Systems Design - Overview

Designing Output:

The most common output is screen or printer output. Other types of output such as plotters, audio response, multimedia etc. need to be considered. Instead of printers, reports can be put on computer output microfilm (COM), on disk, sent as a FAX, put on the Web etc.
Documentation of output consists of layout form (printer layout, screen layout etc.) and a report analysis form that gives basic information such as:
Detail lines and summary total lines should both be explained when detailing the layout of the report/screen.
Types of reports include:
Types of screens include:

Designing input:

Input data is decided on based upon the output that is required. You must have the input to produce the output. The analyst must decide how to have the data available to the computer. Some data is keyed in directly, some data is keyed in a code form and the translation of that code is either on a table file, in a memory table, or translated using IF etc. Data should only be collected for the system once. If it is needed in more that one application than it should be accessible from storage.

Analyst must consider both data gathering and data entry into the system. Data entry can be done either by data entry clerks where speed and accuracy are important and knowledge of the data is not or by clerks involved in the actual application of the data who can make corrections to the data as they enter/process it.

Data can be gathered by:
  1. Clerks filling out forms with information (the inventory clerk fills out a form for a new product to be carried or the payroll clerk fills out a form on a new employee).
  2. By completed turnaround documents (the oil man is given a document that tells the identification number, name and address to deliver to and they add the amount of the delivery.
  3. Using forms that have been filled in by others and entering the data from them (add/drop forms are filled out by a student and turned in to the registrar)
  4. Information over the phone or in person can be keyed into a screen program that edits the data and interactively requests changes and corrections
  5. Character reading such as standardized test forms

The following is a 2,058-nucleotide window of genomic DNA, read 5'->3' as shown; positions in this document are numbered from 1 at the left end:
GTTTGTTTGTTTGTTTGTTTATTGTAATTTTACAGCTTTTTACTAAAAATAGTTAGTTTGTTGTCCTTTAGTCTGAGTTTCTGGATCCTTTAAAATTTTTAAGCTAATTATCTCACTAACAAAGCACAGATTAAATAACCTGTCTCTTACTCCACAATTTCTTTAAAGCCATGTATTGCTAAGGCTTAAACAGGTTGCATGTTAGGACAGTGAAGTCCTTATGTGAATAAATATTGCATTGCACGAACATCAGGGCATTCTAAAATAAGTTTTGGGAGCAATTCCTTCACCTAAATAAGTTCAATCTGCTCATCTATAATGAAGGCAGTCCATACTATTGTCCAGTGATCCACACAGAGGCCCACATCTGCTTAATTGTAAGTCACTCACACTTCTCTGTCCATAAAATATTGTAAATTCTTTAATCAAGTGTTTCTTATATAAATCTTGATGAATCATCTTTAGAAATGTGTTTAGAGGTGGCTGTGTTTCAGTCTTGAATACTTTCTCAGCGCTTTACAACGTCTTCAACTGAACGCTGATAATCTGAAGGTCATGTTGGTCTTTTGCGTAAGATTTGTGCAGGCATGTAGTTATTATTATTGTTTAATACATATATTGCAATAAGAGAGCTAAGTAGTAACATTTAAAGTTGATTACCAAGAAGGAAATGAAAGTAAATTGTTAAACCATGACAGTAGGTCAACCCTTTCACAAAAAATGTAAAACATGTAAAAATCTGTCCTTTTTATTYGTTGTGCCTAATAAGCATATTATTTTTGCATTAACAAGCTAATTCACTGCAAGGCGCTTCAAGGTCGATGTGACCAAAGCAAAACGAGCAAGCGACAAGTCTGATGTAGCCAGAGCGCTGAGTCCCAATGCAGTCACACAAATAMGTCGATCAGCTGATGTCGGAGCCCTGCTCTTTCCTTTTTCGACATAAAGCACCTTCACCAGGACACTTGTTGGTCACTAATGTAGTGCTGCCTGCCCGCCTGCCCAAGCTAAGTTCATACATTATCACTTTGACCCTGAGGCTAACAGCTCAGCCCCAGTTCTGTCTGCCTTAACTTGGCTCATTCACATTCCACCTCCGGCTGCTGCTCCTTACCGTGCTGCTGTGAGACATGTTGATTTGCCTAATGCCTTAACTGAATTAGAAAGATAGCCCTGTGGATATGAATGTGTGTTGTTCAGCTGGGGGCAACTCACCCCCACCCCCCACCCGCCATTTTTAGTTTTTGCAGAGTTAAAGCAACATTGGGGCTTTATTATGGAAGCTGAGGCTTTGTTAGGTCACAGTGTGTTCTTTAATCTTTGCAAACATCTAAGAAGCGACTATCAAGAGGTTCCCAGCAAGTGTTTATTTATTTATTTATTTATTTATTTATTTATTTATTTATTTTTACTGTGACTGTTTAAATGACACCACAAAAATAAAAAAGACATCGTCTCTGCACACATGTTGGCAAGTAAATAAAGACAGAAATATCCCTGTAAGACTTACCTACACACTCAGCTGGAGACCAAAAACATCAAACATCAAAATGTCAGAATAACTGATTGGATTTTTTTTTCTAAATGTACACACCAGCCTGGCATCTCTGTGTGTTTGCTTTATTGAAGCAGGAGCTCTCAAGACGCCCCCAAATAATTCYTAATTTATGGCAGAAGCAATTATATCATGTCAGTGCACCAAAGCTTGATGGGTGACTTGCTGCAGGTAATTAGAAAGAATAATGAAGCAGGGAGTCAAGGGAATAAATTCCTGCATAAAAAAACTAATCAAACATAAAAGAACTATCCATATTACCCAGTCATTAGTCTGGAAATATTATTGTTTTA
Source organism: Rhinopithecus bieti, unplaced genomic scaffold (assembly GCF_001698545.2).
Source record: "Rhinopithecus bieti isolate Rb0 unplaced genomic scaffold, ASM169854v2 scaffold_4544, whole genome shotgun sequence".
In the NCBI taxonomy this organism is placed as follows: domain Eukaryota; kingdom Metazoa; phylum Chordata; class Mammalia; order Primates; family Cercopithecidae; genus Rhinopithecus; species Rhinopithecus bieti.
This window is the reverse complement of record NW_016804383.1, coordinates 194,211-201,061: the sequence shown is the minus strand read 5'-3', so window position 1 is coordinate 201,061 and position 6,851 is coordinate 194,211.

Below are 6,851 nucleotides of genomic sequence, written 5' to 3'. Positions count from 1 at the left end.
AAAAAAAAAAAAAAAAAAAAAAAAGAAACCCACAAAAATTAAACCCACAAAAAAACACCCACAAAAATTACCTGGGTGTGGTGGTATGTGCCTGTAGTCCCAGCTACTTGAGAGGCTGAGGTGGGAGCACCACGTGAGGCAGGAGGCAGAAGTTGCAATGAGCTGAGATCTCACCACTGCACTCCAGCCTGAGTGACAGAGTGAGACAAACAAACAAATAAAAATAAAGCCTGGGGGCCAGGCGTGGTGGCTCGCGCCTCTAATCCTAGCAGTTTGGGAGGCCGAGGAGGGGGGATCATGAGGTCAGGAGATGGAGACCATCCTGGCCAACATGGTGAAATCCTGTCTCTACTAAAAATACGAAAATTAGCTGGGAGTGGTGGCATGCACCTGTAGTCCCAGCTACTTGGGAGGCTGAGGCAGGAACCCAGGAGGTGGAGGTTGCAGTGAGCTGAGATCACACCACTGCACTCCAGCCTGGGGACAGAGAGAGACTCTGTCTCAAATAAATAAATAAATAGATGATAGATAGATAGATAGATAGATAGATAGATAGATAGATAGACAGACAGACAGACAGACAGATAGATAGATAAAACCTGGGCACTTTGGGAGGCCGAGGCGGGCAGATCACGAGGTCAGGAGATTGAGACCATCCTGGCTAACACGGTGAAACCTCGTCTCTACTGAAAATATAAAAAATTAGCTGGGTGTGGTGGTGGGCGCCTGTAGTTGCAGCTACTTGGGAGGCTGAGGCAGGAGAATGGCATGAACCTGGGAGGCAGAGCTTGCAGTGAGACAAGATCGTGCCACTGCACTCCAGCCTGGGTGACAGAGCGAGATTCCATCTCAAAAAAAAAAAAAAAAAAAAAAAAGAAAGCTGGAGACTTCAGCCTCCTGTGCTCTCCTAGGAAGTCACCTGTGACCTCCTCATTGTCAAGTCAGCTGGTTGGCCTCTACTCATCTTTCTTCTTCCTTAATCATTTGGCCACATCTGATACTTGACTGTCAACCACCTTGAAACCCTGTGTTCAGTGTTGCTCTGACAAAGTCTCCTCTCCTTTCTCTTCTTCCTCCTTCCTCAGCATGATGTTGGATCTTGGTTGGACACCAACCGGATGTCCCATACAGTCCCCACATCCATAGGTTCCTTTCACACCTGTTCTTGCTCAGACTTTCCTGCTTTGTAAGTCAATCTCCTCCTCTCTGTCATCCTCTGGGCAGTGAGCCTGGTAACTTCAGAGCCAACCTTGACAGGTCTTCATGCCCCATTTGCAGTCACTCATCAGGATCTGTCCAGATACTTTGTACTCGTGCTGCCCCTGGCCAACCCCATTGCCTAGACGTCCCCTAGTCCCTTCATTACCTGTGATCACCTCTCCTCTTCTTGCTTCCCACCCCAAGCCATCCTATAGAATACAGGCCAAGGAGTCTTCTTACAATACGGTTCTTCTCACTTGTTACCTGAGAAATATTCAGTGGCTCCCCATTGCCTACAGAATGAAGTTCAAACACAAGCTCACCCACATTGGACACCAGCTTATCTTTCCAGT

6. Scanning
  7. Misc. data entry devices.
Input Documentation:

If a form or screen is used, the form/screen and the instructions to fill it out should be part of the documentation.

There should be a layout of the computer readable input record accompanied by a input documentation form that shows the field, description, data type, number of characters, source and appropriate comments.

Design of Files:

When designing files, you must determine the following:
  1. Database system being used and how the file fits into the database.
  2. Non-database system, file structure.
  3. Storage media - disk etc.
  4. Organization of the file: sequential, indexed, relative, relational database
  5. Access to the file: sequential, random, dynamic
  6. Backup procedures
  7. Set-up including blocking factors, fixed or variable length records etc.
  8. Make choices based on file accessibility, file activity, file capacity, file processing speed, file costs
  9. Determine the fields that are needed, the type of data in each field, whether it is to be packed, display or binary
  10. Controls
  11. Security
Documentation for the file:

Design of Processing:

Flow of data through the system is analyzed using the data flow diagrams from the analysis state. These diagrams are now refined and completed and possibly a systems flowchart is draw showing the flow of data (files and processing).

Processing considerations:
In processing, we determine what manual operations need to be done to prepare the data and deal with the results of the processing. We determine the order of processing that must be accomplished. We determine what programs must be written and develop program specifications to enable to programming staff to write the programs. Logic tools can be used to show the logic that must be dealt with in certain procedures/programs. The programmer will receive the necessary input, output, file descriptions and layouts and the program specifications complete with logic descriptions where necessary as well as the controls that must be included.

Documentation includes a write-up of the whole system accompanied by data flow diagrams and/or systems flowcharts as well as the input, output and file documentation developed and the program descriptions and any accompanying logic definitions.

Controls: The purpose of controls is to:
  1. Verify that all data has been processed
  2. Block or trap data with errors from entry into processing
  3. Be able to reconstruct information if computer files are destroyed
  4. Prohibit tampering with information by unauthorized individuals
  5. Prevent employee fraud
  6. Provide an audit trail

Four major types of controls: